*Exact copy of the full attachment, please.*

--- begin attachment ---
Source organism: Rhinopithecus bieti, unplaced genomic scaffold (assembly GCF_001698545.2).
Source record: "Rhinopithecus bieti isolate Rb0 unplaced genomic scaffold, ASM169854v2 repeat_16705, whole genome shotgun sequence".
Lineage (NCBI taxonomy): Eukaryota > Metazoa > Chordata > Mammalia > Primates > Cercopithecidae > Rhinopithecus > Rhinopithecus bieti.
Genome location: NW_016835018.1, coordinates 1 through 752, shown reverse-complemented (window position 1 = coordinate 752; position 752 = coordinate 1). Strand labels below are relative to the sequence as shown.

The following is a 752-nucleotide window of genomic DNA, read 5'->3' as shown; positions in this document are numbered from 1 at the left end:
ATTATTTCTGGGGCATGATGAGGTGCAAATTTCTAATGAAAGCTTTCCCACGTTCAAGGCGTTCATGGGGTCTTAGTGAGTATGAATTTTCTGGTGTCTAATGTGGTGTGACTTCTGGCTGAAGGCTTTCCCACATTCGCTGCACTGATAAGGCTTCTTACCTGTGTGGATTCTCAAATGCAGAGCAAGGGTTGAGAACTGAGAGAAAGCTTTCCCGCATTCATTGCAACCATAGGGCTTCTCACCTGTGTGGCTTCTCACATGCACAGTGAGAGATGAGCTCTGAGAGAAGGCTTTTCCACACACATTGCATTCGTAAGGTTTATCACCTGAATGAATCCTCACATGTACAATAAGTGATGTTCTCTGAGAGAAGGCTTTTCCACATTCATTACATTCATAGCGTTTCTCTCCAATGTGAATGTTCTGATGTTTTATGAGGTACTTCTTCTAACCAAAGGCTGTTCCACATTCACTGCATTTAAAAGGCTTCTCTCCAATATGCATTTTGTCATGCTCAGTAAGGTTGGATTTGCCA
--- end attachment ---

Source organism: Rhinopithecus bieti, unplaced genomic scaffold (assembly GCF_001698545.2).
Source record: "Rhinopithecus bieti isolate Rb0 unplaced genomic scaffold, ASM169854v2 repeat_16705, whole genome shotgun sequence".
Lineage (NCBI taxonomy): Eukaryota > Metazoa > Chordata > Mammalia > Primates > Cercopithecidae > Rhinopithecus > Rhinopithecus bieti.
Genome location: NW_016835018.1, coordinates 1 through 752, shown reverse-complemented (window position 1 = coordinate 752; position 752 = coordinate 1). Strand labels below are relative to the sequence as shown.

The following is a 752-nucleotide window of genomic DNA, read 5'->3' as shown; positions in this document are numbered from 1 at the left end:
ATTATTTCTGGGGCATGATGAGGTGCAAATTTCTAATGAAAGCTTTCCCACGTTCAAGGCGTTCATGGGGTCTTAGTGAGTATGAATTTTCTGGTGTCTAATGTGGTGTGACTTCTGGCTGAAGGCTTTCCCACATTCGCTGCACTGATAAGGCTTCTTACCTGTGTGGATTCTCAAATGCAGAGCAAGGGTTGAGAACTGAGAGAAAGCTTTCCCGCATTCATTGCAACCATAGGGCTTCTCACCTGTGTGGCTTCTCACATGCACAGTGAGAGATGAGCTCTGAGAGAAGGCTTTTCCACACACATTGCATTCGTAAGGTTTATCACCTGAATGAATCCTCACATGTACAATAAGTGATGTTCTCTGAGAGAAGGCTTTTCCACATTCATTACATTCATAGCGTTTCTCTCCAATGTGAATGTTCTGATGTTTTATGAGGTACTTCTTCTAACCAAAGGCTGTTCCACATTCACTGCATTTAAAAGGCTTCTCTCCAATATGCATTTTGTCATGCTCAGTAAGGTTGGATTTGCCA